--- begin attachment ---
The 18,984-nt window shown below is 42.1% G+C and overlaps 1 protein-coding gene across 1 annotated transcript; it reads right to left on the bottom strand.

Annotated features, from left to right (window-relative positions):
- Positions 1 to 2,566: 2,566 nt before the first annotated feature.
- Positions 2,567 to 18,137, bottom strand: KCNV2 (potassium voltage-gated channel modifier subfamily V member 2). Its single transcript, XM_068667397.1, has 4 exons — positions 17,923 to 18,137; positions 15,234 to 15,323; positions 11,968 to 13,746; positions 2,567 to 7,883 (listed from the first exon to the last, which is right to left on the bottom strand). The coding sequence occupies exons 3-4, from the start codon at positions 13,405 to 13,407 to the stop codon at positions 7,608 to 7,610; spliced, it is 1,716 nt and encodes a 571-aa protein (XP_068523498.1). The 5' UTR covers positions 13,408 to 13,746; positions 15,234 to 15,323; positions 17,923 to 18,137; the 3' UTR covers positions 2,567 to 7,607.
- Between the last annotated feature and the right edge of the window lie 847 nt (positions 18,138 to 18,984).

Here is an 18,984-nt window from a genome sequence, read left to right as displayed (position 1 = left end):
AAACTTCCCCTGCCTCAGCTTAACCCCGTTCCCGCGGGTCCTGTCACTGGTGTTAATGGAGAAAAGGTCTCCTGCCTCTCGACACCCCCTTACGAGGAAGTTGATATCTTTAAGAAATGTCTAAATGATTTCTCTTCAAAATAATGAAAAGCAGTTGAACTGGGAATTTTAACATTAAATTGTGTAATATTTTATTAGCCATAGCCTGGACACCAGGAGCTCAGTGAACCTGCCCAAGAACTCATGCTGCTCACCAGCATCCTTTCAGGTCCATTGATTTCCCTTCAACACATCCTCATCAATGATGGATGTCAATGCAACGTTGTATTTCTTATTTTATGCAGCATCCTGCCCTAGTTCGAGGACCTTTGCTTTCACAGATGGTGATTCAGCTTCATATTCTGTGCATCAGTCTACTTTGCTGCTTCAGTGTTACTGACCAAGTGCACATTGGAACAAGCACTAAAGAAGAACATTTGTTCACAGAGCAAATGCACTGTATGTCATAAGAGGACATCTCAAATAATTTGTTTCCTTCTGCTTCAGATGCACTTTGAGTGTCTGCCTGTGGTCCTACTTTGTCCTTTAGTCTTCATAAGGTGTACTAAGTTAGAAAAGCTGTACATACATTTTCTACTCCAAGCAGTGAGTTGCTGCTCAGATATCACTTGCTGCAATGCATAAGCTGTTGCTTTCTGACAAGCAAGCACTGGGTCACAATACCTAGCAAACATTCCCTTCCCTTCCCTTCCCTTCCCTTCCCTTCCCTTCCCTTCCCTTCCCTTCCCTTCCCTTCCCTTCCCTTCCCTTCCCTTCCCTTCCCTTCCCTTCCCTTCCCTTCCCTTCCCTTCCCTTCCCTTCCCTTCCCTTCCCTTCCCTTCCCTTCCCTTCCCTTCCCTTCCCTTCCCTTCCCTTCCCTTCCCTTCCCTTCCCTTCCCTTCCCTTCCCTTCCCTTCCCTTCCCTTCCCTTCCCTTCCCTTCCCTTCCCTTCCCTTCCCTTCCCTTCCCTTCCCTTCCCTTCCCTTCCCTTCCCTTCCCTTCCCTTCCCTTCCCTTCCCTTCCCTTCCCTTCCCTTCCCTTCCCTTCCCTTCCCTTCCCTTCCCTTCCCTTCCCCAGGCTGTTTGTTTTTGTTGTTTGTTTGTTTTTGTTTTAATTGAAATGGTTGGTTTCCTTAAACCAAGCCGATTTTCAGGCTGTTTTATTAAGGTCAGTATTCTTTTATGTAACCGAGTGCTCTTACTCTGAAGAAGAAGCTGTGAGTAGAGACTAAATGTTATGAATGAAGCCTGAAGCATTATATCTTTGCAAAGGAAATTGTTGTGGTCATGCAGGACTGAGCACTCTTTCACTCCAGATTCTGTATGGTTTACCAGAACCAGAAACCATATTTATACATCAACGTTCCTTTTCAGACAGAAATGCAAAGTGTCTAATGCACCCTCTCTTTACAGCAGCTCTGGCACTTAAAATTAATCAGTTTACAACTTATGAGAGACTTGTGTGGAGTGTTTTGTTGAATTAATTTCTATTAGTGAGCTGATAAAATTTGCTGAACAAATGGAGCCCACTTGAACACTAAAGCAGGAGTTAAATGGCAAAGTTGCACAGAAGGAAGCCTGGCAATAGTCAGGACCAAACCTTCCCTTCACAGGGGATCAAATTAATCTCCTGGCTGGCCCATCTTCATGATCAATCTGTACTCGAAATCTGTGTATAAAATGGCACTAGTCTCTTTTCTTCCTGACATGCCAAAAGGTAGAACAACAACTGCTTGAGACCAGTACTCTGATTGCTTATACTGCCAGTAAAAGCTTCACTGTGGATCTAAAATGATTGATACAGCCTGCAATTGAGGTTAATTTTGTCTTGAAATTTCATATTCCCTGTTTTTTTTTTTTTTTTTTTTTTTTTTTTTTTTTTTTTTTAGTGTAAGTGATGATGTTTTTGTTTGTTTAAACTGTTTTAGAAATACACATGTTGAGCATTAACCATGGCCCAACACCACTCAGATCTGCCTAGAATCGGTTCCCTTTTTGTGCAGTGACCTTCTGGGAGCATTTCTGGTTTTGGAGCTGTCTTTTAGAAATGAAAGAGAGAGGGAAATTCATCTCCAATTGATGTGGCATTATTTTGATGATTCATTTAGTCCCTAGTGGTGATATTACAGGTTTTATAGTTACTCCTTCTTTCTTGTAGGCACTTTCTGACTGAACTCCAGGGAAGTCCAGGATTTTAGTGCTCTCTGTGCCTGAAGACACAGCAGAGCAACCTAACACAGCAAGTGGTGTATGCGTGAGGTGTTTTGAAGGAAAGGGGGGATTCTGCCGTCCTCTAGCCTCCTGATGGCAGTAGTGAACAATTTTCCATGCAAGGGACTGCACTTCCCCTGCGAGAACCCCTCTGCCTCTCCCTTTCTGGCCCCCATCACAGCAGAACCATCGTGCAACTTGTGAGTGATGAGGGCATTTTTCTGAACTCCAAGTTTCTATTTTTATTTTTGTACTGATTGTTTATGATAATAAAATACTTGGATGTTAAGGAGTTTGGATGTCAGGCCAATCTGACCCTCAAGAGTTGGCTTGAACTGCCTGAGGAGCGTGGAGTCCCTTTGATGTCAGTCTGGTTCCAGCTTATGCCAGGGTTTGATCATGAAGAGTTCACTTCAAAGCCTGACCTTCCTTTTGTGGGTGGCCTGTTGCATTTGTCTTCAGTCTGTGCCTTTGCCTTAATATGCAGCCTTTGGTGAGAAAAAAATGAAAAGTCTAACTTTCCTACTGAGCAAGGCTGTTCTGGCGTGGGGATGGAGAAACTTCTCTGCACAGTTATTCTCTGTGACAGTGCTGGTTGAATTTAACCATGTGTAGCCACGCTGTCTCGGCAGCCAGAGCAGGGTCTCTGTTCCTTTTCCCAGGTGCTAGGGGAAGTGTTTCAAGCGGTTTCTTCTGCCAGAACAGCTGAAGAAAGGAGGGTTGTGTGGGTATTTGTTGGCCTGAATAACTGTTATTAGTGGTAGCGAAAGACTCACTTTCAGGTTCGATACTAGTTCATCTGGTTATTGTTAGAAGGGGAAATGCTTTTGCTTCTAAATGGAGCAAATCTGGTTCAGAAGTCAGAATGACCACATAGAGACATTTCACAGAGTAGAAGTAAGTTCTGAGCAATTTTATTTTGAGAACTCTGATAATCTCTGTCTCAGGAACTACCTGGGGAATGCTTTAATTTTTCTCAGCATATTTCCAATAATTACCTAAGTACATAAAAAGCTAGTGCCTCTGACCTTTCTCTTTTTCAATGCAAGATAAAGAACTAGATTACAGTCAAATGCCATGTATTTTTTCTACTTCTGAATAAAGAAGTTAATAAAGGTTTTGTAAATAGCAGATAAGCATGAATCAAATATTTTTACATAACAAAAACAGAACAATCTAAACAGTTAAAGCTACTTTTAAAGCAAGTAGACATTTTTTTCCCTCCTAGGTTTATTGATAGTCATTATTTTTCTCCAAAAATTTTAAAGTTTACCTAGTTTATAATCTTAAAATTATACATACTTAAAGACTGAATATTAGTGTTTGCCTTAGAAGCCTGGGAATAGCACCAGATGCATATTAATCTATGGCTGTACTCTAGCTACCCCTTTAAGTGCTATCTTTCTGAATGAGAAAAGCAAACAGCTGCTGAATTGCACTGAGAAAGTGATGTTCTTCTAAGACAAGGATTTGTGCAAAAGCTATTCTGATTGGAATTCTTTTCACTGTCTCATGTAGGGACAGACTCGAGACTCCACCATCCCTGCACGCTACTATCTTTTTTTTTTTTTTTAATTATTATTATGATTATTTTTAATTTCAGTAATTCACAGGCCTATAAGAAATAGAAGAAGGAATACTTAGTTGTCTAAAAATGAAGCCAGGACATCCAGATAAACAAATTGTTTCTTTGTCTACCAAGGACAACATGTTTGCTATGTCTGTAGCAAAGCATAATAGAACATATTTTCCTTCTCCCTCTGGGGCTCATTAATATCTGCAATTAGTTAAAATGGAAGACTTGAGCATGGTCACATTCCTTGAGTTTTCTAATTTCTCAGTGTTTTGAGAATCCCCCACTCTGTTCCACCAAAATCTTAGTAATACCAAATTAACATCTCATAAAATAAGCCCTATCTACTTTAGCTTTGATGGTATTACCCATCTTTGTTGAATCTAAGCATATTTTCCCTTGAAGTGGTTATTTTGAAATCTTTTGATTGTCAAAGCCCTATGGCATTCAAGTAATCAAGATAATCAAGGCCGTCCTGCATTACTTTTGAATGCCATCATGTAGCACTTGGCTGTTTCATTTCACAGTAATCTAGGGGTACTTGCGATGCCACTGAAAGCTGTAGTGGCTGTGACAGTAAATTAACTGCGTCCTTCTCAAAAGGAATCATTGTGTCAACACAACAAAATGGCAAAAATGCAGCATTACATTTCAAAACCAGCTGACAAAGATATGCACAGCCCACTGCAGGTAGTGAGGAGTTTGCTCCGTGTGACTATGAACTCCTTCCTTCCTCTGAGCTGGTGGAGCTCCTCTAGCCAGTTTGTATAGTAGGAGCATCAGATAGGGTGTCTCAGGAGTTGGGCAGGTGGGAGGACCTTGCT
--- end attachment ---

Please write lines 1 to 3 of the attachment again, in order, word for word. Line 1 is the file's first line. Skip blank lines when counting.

The 18,984-nt window shown below is 42.1% G+C and overlaps 1 protein-coding gene across 1 annotated transcript; it reads right to left on the bottom strand.

Annotated features, from left to right (window-relative positions):
- Positions 1 to 2,566: 2,566 nt before the first annotated feature.